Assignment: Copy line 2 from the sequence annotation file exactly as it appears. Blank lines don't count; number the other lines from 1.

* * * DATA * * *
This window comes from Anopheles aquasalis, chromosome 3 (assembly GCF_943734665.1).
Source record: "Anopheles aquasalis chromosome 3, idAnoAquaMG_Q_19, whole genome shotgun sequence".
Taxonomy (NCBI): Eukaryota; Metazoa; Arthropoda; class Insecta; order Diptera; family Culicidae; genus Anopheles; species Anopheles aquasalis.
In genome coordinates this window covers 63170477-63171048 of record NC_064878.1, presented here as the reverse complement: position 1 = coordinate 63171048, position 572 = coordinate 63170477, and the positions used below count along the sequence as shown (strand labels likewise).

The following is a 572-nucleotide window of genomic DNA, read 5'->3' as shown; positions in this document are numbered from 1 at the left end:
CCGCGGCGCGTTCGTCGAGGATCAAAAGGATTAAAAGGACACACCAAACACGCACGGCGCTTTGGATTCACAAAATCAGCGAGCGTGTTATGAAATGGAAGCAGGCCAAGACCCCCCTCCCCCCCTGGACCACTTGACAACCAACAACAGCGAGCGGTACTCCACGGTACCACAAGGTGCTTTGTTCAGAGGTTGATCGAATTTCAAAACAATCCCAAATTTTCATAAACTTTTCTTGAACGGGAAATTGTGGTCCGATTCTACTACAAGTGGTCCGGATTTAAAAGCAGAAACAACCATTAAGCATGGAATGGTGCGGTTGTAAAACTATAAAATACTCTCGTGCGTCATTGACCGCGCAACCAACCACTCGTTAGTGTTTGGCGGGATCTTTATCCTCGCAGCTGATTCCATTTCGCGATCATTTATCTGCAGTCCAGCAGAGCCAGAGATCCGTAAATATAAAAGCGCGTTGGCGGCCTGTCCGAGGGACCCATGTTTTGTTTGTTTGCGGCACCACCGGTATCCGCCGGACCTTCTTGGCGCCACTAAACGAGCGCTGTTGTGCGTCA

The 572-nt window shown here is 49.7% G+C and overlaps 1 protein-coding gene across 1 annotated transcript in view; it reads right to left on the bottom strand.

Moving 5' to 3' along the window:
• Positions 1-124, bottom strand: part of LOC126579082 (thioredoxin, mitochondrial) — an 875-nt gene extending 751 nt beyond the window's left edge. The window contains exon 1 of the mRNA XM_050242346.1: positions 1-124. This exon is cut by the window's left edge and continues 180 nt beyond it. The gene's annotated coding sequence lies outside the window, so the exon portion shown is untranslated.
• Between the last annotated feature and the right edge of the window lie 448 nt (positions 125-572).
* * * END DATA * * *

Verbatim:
Source record: "Anopheles aquasalis chromosome 3, idAnoAquaMG_Q_19, whole genome shotgun sequence".